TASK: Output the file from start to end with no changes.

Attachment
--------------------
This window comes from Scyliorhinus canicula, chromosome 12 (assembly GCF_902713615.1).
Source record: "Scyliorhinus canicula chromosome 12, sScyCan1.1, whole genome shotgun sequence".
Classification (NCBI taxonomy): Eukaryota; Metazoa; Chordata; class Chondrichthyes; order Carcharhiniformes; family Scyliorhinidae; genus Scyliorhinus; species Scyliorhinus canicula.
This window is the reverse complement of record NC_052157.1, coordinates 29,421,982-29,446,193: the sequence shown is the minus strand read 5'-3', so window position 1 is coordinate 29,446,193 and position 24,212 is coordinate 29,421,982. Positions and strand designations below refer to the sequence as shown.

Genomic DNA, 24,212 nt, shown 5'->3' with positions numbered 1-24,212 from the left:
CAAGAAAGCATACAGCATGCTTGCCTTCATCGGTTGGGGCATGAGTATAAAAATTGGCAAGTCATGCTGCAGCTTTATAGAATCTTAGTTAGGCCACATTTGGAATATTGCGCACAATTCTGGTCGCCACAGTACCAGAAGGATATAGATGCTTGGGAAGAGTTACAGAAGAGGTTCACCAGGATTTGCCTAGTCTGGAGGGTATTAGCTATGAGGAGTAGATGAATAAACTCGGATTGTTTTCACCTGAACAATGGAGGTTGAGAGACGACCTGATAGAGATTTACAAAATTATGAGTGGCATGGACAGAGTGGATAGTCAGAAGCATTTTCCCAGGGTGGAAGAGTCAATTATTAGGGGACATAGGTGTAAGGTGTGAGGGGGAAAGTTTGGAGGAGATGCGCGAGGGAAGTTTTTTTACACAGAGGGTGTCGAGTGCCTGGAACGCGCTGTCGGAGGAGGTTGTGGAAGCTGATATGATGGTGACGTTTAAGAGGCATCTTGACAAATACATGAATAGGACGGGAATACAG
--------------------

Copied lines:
This window comes from Scyliorhinus canicula, chromosome 12 (assembly GCF_902713615.1).
Source record: "Scyliorhinus canicula chromosome 12, sScyCan1.1, whole genome shotgun sequence".
Classification (NCBI taxonomy): Eukaryota; Metazoa; Chordata; class Chondrichthyes; order Carcharhiniformes; family Scyliorhinidae; genus Scyliorhinus; species Scyliorhinus canicula.
This window is the reverse complement of record NC_052157.1, coordinates 29,421,982-29,446,193: the sequence shown is the minus strand read 5'-3', so window position 1 is coordinate 29,446,193 and position 24,212 is coordinate 29,421,982. Positions and strand designations below refer to the sequence as shown.

Genomic DNA, 24,212 nt, shown 5'->3' with positions numbered 1-24,212 from the left:
CAAGAAAGCATACAGCATGCTTGCCTTCATCGGTTGGGGCATGAGTATAAAAATTGGCAAGTCATGCTGCAGCTTTATAGAATCTTAGTTAGGCCACATTTGGAATATTGCGCACAATTCTGGTCGCCACAGTACCAGAAGGATATAGATGCTTGGGAAGAGTTACAGAAGAGGTTCACCAGGATTTGCCTAGTCTGGAGGGTATTAGCTATGAGGAGTAGATGAATAAACTCGGATTGTTTTCACCTGAACAATGGAGGTTGAGAGACGACCTGATAGAGATTTACAAAATTATGAGTGGCATGGACAGAGTGGATAGTCAGAAGCATTTTCCCAGGGTGGAAGAGTCAATTATTAGGGGACATAGGTGTAAGGTGTGAGGGGGAAAGTTTGGAGGAGATGCGCGAGGGAAGTTTTTTTACACAGAGGGTGTCGAGTGCCTGGAACGCGCTGTCGGAGGAGGTTGTGGAAGCTGATATGATGGTGACGTTTAAGAGGCATCTTGACAAATACATGAATAGGACGGGAATACAG